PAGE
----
Our argument, however, is by the next day's conversation, gives no means intended to go so far at least its tone. 10 the feelings ; as to exclude a temperate degree and it is well if it do not through of mental excitement arising from the day occupy by stealth many a a variety of pursuits, as well as moment clandestinely taken from from the study of inathematics. business requiring close and undiWith respect to such poetry, or vided attention, and if it do not jqusic, or fictitious literature, as also engross the thoughts even while have no vicious tendencies, the it is not allowed to fill the hands. chief danger consists ju the inten- A mind under the genuine influsity and duration of the excitementence of novel-reading, shrinks from they produce. But the intensity every tbing like effort in study. It and duratiou of that produced by is stimulated with artificial condinovel reading is usually very con- ments, till it loses all natural and siderable. Few novel readers can healthy appetite. Not only the take up a well written tale, con- graver departments of literature, sisting of several volumes, for five but even books of amusement of a or ten minutes at a time, and lay less piquant character become dull it down again, and return to the and prosing in comparison with ordinary and less interesting pur- these highly seasoned viands. We suits of life, without baving their question whether a few months unminds injuriously stimulated, and restrained indulgence in. Waverley being led to cast many "a longing novels themselves, sober and manly lingering look behind.” There is as they are when compared wiih an evil in this respect in the general the ordinary class of such producconstruction of our novels : they lions, would not generate for a are usually long-much longer than time at least, a distate, for our any person ought lo be able to find standard essayists, and for most time to read at one, two, three, or writers of true und unromantic nareven many more sittings ; yet they rative; to say nothing of the more are so contrived, as to be incapa. serious walks of metaphysics, theoble of being read iu repose by in- logy, and other abstract studies, slalments. The mind is absorbed ; which could not be supposed 10 the imagioation is healed; and the present any attractions to the boaaffections are engaged. The mo- bitual novel-reader. ment arrives to lay down the vo- Were we Medical Reviewers inlume; but iç is not so easy to ba- stead of Christian Observers, we nish the subject : we quit it in a might feel it necessary to add to severish state of mind, and are in our charge against novel-reading, this fever till we return to it. Bu- on the score of exciteinent, the siness, study, devotion, the re- physical evils often attendant on quirements of nature, and the obli- the practice when carried to excess. gations of society, are but an irk- We know, at least, tbat medical some parenthesis, till some imagi- men have frequently urged this pary hero is extricated from his pe- point; and have stated ihat the rilous jeopardy, or some sentimental habit of novel-reading is almost as heroine is united to the object of enervating to one class of their her uncontrollable affections. The patients as the use of opium, or of result may be best seen in young spiritous liquors, to another. It is and badly educated persons, and in very clear, that the passions of the general wherever the mind has not buuan mind cannot be strongly exbeen disciplined to self-control. In cited day after day, and year after such cases, the struggle between the year, without causing subsequent call of duty, and the stimulus of languor and cxliaustion, both iben.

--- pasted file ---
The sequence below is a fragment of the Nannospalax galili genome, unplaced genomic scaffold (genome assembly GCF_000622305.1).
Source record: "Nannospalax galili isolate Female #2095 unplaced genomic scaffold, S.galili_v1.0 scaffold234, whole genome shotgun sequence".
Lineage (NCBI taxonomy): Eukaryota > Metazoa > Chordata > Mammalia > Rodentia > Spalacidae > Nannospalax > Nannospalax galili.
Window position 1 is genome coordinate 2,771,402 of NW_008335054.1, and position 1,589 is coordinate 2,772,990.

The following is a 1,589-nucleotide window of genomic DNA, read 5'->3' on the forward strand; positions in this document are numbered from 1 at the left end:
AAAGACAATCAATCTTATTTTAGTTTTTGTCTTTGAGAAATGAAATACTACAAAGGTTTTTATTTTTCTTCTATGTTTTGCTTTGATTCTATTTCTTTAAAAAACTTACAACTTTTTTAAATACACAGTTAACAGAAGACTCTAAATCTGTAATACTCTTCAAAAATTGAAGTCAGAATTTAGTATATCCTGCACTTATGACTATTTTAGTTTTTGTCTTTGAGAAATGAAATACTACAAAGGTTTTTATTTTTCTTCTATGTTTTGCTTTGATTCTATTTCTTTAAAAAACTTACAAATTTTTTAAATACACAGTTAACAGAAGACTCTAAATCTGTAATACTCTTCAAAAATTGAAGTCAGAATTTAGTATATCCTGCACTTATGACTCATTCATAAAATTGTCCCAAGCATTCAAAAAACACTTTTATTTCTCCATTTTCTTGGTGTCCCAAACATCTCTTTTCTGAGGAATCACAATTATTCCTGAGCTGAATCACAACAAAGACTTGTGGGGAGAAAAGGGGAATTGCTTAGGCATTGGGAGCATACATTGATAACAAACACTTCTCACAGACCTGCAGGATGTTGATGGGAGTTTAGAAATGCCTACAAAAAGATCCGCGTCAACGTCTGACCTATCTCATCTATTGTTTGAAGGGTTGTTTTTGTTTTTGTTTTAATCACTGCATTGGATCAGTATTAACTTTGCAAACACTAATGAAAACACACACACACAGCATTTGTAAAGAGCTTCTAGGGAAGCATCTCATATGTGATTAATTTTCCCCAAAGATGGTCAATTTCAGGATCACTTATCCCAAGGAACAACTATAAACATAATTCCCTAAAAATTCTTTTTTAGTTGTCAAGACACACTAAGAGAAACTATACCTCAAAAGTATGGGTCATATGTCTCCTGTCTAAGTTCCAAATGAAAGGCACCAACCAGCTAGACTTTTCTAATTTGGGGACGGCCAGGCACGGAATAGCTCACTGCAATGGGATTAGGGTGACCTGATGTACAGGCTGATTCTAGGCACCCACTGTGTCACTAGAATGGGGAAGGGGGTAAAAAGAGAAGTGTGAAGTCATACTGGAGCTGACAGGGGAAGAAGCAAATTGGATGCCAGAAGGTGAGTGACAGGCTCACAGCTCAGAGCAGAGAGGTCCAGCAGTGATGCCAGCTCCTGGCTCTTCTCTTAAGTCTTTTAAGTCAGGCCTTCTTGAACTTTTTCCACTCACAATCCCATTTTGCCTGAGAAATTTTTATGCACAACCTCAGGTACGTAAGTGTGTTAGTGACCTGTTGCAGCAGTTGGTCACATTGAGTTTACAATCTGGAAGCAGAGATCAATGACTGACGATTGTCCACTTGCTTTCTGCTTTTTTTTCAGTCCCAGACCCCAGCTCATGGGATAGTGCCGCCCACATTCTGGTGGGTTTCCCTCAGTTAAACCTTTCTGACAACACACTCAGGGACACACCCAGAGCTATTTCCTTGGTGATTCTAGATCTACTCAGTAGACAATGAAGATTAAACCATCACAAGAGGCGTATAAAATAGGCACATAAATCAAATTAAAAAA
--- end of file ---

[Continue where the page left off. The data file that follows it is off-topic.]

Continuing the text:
tal and bodily; and though we fully to number the hours which freely confess, that the novels of they devote annually to trifling the Waverley school are less inju- reading; and then compare this rious, in their effects on the per- startling record with the time given vous system, than those of the to the first great purpose of bunian sentimental class, yet they must existence. And is it not, we would still be ranged under the general ask, in the view of every reflecting head of deleterious stimulants; and man, an evil of incalculable magthe difference of a few drops, more nitude, that the few remnants of or less, of alcohol in the potion, time which persons, immersed in the will not be sufficient to render it business of the world, can spare an innocent beverage, however for the occasional relaxation of mildly it may operate as an occa- their minds; for the amiable endearsional cordial.